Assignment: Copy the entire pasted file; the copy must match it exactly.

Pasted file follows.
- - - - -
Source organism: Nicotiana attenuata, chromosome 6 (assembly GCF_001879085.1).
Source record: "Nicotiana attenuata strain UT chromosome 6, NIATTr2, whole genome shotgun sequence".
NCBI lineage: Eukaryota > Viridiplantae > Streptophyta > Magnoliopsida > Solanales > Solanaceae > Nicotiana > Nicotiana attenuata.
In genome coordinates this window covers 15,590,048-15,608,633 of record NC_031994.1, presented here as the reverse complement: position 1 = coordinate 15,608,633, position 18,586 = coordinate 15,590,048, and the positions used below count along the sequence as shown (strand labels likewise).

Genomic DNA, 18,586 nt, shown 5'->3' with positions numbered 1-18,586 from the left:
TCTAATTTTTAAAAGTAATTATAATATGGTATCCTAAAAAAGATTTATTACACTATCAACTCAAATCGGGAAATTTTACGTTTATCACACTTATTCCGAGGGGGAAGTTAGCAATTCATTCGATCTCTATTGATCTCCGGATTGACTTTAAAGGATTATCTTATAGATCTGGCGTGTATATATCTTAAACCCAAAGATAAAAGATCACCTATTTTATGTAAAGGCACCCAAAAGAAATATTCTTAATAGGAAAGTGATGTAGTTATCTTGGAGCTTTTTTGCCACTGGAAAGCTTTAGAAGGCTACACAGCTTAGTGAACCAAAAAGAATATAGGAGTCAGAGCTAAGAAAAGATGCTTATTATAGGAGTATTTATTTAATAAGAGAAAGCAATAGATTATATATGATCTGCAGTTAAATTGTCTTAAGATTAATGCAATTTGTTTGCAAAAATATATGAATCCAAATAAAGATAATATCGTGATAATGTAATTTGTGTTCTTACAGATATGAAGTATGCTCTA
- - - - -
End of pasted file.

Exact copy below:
Source organism: Nicotiana attenuata, chromosome 6 (assembly GCF_001879085.1).
Source record: "Nicotiana attenuata strain UT chromosome 6, NIATTr2, whole genome shotgun sequence".
NCBI lineage: Eukaryota > Viridiplantae > Streptophyta > Magnoliopsida > Solanales > Solanaceae > Nicotiana > Nicotiana attenuata.
In genome coordinates this window covers 15,590,048-15,608,633 of record NC_031994.1, presented here as the reverse complement: position 1 = coordinate 15,608,633, position 18,586 = coordinate 15,590,048, and the positions used below count along the sequence as shown (strand labels likewise).

Genomic DNA, 18,586 nt, shown 5'->3' with positions numbered 1-18,586 from the left:
TCTAATTTTTAAAAGTAATTATAATATGGTATCCTAAAAAAGATTTATTACACTATCAACTCAAATCGGGAAATTTTACGTTTATCACACTTATTCCGAGGGGGAAGTTAGCAATTCATTCGATCTCTATTGATCTCCGGATTGACTTTAAAGGATTATCTTATAGATCTGGCGTGTATATATCTTAAACCCAAAGATAAAAGATCACCTATTTTATGTAAAGGCACCCAAAAGAAATATTCTTAATAGGAAAGTGATGTAGTTATCTTGGAGCTTTTTTGCCACTGGAAAGCTTTAGAAGGCTACACAGCTTAGTGAACCAAAAAGAATATAGGAGTCAGAGCTAAGAAAAGATGCTTATTATAGGAGTATTTATTTAATAAGAGAAAGCAATAGATTATATATGATCTGCAGTTAAATTGTCTTAAGATTAATGCAATTTGTTTGCAAAAATATATGAATCCAAATAAAGATAATATCGTGATAATGTAATTTGTGTTCTTACAGATATGAAGTATGCTCTA